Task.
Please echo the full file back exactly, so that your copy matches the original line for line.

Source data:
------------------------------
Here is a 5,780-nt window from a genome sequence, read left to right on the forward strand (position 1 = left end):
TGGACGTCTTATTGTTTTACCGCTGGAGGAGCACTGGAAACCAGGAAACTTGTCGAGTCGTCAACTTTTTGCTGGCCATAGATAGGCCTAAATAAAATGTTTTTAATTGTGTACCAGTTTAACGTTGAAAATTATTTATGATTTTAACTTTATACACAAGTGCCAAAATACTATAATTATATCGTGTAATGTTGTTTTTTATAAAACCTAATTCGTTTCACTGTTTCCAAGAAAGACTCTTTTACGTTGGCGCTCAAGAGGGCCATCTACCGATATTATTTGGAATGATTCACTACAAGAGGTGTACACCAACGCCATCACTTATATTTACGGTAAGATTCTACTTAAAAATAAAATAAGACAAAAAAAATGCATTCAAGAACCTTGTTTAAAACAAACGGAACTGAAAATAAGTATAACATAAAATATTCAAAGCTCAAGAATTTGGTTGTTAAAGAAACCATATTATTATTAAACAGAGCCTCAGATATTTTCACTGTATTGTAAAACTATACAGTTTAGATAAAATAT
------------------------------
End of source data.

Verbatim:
Here is a 5,780-nt window from a genome sequence, read left to right on the forward strand (position 1 = left end):
TGGACGTCTTATTGTTTTACCGCTGGAGGAGCACTGGAAACCAGGAAACTTGTCGAGTCGTCAACTTTTTGCTGGCCATAGATAGGCCTAAATAAAATGTTTTTAATTGTGTACCAGTTTAACGTTGAAAATTATTTATGATTTTAACTTTATACACAAGTGCCAAAATACTATAATTATATCGTGTAATGTTGTTTTTTATAAAACCTAATTCGTTTCACTGTTTCCAAGAAAGACTCTTTTACGTTGGCGCTCAAGAGGGCCATCTACCGATATTATTTGGAATGATTCACTACAAGAGGTGTACACCAACGCCATCACTTATATTTACGGTAAGATTCTACTTAAAAATAAAATAAGACAAAAAAAATGCATTCAAGAACCTTGTTTAAAACAAACGGAACTGAAAATAAGTATAACATAAAATATTCAAAGCTCAAGAATTTGGTTGTTAAAGAAACCATATTATTATTAAACAGAGCCTCAGATATTTTCACTGTATTGTAAAACTATACAGTTTAGATAAAATAT